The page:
The course I am taking is not aviation-specific; it's an instructional methods course. It is normally taught to new faculty at the local vocational college, but for some reason it has been offered to the aviation community this year. And we are baffling our instructors.
The first day, everyone registered was present, seated and ready to start at least fifteen minutes before the scheduled start time of the class. Our instructors said they'd never seen anything like it. After a trivial duration of lessons, they gave us a twenty minute break and then told us we'd have an hour lunch break by noon. At that point we asked. "Could we have a half hour lunch break, and then take half an hour off the end of the day?" They countered with an offer of forty-five minutes for lunch, which we accepted.
The second day we were still all ready to start, and they once again praised us so much that I'm wondering if I should be late tomorrow. Then, having overheard our conversations, an instructor asked if some of us had had to go to work after the class. Well yes. Most of us did. And a good number had been already working that morning. They gibbered in amazment that anyone would start work at six and then go back to work when the class ended in the afternoon. Now it becomes clear to me why the roads are busier at four in the afternoon than at six or seven. Normal people really do consider three-thirty or four a reasonable hour to knock off work for the day. In aviation, if someone says the staff meeting is at seven-thirty, you ask, "a.m. or p.m.?"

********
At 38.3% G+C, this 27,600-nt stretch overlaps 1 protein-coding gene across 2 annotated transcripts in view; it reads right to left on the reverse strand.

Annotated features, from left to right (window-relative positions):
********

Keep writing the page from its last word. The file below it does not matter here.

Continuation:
Before we broke into two groups for the presentations, they explained the time limits for set-up, presentation and debrief. We did the math and determined that our group should complete the tasks in five hours. They refused our request to skip or further shorten lunch, so we were done in a little under five hours, plus the lunch break. The other group was done even faster. The facilitators had no plan for a group that kept to the schedule, and just let us all go back to our jobs early. Except they called it "going home."
And now I'm back from work and it's time to do my homework.
Resist the urge to turn up late. You have a badger to impress.
Is this true? That some people work after 4pm? Good grief
I assume someone has pointed out to the instructors that you do work in the transportation industry, where keeping schedules is a deeply ingrained part of the job. As for going [back] to work after class, it might be harder to explain the phenomenon where many people work long hours for perhaps substandard pay because they like to fly airplanes -- and can easily lose the chance to get paid for it if they don't do it with dedication.
Airlines have schedules?
Post a Comment